When my siblings and I were in early grade school at the beginning of the 1980s, we discovered a strange book in the children’s section of our local public library. It was a heftier tome than we’d ever seen on the shelves, oversized and thick—close to 200 pages. Barring encyclopedias, we’d only seen books this big in the adult section or on our parents’ bookshelves at home.
But the best part was that this strange book was a comic book!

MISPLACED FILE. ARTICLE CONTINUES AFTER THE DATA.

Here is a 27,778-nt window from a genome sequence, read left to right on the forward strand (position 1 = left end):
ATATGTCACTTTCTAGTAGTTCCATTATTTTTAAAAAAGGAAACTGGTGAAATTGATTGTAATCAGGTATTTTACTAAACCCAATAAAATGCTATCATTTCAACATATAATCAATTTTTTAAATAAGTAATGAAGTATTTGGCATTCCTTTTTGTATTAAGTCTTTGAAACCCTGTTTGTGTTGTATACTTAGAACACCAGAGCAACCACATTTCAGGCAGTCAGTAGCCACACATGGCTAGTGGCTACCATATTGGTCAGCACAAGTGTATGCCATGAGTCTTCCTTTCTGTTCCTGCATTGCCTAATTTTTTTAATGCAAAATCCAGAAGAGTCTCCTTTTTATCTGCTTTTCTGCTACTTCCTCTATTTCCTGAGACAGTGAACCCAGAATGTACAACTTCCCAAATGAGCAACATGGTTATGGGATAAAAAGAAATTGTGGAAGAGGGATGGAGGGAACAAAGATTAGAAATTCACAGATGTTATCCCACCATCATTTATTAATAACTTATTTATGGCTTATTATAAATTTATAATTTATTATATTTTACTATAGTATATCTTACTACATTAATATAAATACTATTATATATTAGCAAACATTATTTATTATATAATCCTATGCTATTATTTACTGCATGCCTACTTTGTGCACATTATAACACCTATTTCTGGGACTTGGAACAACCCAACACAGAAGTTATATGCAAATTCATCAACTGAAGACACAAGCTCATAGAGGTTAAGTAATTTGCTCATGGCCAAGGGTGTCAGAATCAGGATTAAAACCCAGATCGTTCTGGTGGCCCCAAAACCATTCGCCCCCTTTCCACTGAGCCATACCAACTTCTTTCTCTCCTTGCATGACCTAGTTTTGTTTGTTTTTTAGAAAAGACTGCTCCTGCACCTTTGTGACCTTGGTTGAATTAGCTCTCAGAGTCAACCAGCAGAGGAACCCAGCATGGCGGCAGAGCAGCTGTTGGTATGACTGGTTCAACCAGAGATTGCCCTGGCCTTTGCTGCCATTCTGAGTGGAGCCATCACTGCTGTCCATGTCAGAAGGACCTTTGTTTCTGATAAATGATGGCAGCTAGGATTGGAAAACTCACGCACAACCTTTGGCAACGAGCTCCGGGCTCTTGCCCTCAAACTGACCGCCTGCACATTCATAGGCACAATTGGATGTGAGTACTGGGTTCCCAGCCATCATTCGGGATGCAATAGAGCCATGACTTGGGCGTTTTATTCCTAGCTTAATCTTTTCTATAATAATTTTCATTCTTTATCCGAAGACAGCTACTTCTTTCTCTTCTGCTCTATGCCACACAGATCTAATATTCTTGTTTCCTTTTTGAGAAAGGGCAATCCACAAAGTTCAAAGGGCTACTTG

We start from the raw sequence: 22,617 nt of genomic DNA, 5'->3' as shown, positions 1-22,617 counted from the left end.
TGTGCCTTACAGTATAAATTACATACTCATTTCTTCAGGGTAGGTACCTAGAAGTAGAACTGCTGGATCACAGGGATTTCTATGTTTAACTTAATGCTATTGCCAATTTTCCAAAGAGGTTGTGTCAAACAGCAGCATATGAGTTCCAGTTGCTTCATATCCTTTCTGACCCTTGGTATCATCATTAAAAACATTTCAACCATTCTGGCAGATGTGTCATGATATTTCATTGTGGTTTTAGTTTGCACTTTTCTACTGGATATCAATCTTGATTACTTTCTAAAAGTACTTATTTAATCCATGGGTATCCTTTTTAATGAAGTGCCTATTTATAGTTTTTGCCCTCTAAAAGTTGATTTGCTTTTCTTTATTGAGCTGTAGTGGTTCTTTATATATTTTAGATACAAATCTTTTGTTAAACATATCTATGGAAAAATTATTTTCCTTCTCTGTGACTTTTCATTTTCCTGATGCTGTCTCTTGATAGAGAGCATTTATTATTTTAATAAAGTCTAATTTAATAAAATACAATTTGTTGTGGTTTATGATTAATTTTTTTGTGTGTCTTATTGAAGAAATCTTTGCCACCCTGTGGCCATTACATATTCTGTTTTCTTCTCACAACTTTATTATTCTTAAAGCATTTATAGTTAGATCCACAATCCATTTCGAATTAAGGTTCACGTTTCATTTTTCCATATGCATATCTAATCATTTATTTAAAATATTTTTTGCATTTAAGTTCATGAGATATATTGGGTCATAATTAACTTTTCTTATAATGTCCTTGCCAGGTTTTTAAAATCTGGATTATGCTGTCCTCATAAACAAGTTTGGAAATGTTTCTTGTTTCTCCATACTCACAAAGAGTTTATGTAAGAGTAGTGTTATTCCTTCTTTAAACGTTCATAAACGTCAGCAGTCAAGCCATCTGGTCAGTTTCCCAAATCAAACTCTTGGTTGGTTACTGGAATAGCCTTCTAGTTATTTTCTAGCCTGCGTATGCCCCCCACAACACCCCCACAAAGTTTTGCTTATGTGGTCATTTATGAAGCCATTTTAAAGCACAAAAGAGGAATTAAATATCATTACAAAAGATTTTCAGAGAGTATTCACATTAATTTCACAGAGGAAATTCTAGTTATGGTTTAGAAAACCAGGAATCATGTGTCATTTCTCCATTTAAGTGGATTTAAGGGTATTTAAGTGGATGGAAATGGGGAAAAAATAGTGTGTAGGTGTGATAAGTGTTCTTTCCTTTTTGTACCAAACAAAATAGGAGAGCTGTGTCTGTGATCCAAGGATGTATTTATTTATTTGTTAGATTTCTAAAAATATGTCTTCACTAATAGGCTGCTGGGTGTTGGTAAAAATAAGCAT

Today we’d call it a graphic novel but we hadn’t heard that term back then. We checked it out, brought it home, and each read through it a couple of times.
My memories of reading this book are difficult to properly describe: fragmentary, dissociative, surreal, and dreamlike all come close. I recall that my in-the-moment experience of reading it as a little kid was similar: surreal, dreamlike, dissociative, fragmentary. I had a difficult time keeping the narrative strung together as a cohesive whole in my head.
It was the most challenging thing I’d read up to that point in my life.